BBC NEWS Americas Africa Europe Middle East South Asia Asia Pacific Arabic Spanish Russian Chinese Welsh

 You are in:  Health
Front Page 
UK Politics 
Background Briefings 
Medical notes 
Talking Point 
In Depth 

Commonwealth Games 2002

BBC Sport

BBC Weather

Saturday, 6 April, 2002, 23:01 GMT 00:01 UK
Maggot medicine gains popularity
Maggots at work in the lab
test hello test
By Georgina Kenyon

Maggots are fast becoming the treatment by choice for healing wounds in British hospitals. And for good reason too.

They are currently one of the most effective means of treating wounds that are infected by the superbug methicillin-resistant Staphylococcus aureus (MRSA), which can cause life-threatening illness in hospital patients.

And the antibiotic methicillin is just one of many drugs which are being overpowered by multi-drug-resistant forms of bacteria.

This means maggots are good news for patients and hospital doctors who once lived in fear of multi-drug-resistant forms of bacteria for which there was previously precious little treatment.

Ulcer treatment

Doctors at the West Cumberland Hospital in Whitehaven and the Princess Wales Hospital in Bridgend have been experimenting with maggots for healing infected ulcers over the past few years.

You cannot say maggots are high tech and shiny, but they sure are effective

Dr Stephen Thomas
Dr Stephen Thomas, director of Biosurgery at Princess of Wales Hospital, said: "We have now developed Larve Bags, something like a tea bag for applying the maggots.

"This makes them much more user friendly for our patients.

"But they do take longer to work than if they are free ranging in the wound and the tea bag version is not always applicable - especially if you need a wound healed quickly."

Dr Thomas and his colleagues have published papers in medical journals on the success of maggot therapy.

All six patients suffering from venous ulcers and treated with maggots were healed more quickly and effectively than the group who were treated with the standard hydrogel dressing.

No feeling

Most patients do not report any feeling of the maggots on their skin

Anne Walker
Anne Walker, a leg ulcer specialist who uses maggots for maggot debridement therapy at West Cumberland Hospital, said: "Most patients do not report any feeling of the maggots on their skin.

"But they do report a 100 per cent success rate.

"The maggots are very effective for diabetic foot ulcers too.

"I have used the maggots on patients about 150 times. Surgery is usually not an option for these patients, they just need their wound healed and cleaned.

"Because normal dressings take weeks or even months to help a wound to heal and the maggots only a few days, most patients are happy to try the maggots."

She added: "When a wound is painful and smells, patients want fast treatment."

Maggots are great

According to Alan Hughes, 60, a patient of Dr Walker: "Maggots are great. They do the job."

Mr Hughes was admitted to West Cumberland Hospital two years ago for bed rest after a fall that caused ulcers in both his legs.

"But the ulcers on one leg would not heal. My GP and the hospital doctors had tried everything."

Then Dr Walker arrived by his bedside and she suggested maggot therapy.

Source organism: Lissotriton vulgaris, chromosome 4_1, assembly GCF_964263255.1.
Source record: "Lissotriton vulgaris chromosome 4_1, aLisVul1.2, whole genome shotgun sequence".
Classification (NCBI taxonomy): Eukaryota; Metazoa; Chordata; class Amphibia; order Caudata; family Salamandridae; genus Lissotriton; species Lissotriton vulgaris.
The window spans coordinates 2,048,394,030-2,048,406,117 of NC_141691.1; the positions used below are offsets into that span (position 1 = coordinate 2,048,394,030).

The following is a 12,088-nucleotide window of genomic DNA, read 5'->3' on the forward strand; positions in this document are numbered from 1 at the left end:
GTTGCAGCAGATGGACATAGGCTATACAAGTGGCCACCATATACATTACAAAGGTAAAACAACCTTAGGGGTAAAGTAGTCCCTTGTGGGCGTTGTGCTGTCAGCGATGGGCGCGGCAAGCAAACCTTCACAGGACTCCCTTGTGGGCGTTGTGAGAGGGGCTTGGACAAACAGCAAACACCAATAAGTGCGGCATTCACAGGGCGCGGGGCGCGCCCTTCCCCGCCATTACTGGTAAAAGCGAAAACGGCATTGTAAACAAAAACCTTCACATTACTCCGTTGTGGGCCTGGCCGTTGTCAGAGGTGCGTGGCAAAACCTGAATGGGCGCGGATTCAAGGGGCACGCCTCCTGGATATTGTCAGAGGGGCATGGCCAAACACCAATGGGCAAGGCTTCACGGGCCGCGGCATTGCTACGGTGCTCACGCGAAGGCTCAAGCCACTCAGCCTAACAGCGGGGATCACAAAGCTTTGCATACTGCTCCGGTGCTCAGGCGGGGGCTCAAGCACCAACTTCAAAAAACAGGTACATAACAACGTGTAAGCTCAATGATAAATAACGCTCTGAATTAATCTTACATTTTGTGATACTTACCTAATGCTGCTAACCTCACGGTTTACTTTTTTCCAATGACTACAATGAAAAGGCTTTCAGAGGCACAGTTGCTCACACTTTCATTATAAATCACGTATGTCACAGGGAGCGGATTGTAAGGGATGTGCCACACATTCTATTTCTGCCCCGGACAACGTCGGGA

Two hundred maggots were then applied to Mr Hughes leg and left for three days.

It's just like a maggot sandwich

Alan Hughes
They were applied to Mr Hughes leg, trapped between two sheets of gauze taped together with surgical tape and then taped closely onto the ulcer.

The maggots then chomped through the gauze while being held in place.

Mr Hughes said: "It's just like a maggot sandwich."

And it worked.

"I would not hesitate to recommend maggots. They cleaned up my wounds completely," said Mr Hughes.

"At the end of the treatment you could feel a tickling sensation but nothing to disturb you."

Not cheap

Maggots, however, do not come cheap, with 200 maggots costing 100.

This is in comparison to a typical surgical dressing for an ulcer costing about 10.

Maggots are available on the NHS and are the size of a salt granule when applied initially to a wound but grow to about a quarter of an inch when full of dead skin.

Dr Thomas said many patients will ask for maggots to treat their wounds if they have caught an infection which has isolated them from other patients.

"This is often the case if a patient has caught MRSA which is very infectious.

"One man had developed MRSA infection following open heart surgery and was put in an isolation unit to prevent other patients catching the infection.

"He really wanted maggot treatment so he could be back with other people on the ward."

How they work

Maggots are thought to work by secreting proteolytic enzymes to break down dead tissue into a soup-like substance which they then injest.

Hospital maggots are specially bred for wound treatment. They are sterile and are usually of the green blowfly variety as this species only injests dead tissue.

And it is Britain that is leading the way in maggot therapy.

Dr Thomas said: "The US tends to like more high-tech therapies. You cannot say maggots are high tech and shiny.

"But they sure are effective."

A bigger follow-up UK trial on the efficacy of maggot therapy is currently waiting Medical Research Council funding approval. If approved, West Cumberland Hospital will be one of the trial sites.

See also:

19 Mar 99 | Health
Maggot cure for 'unbeatable' bug
Internet links:

The BBC is not responsible for the content of external internet sites

Links to more Health stories are at the foot of the page.

E-mail this story to a friend

Links to more Health stories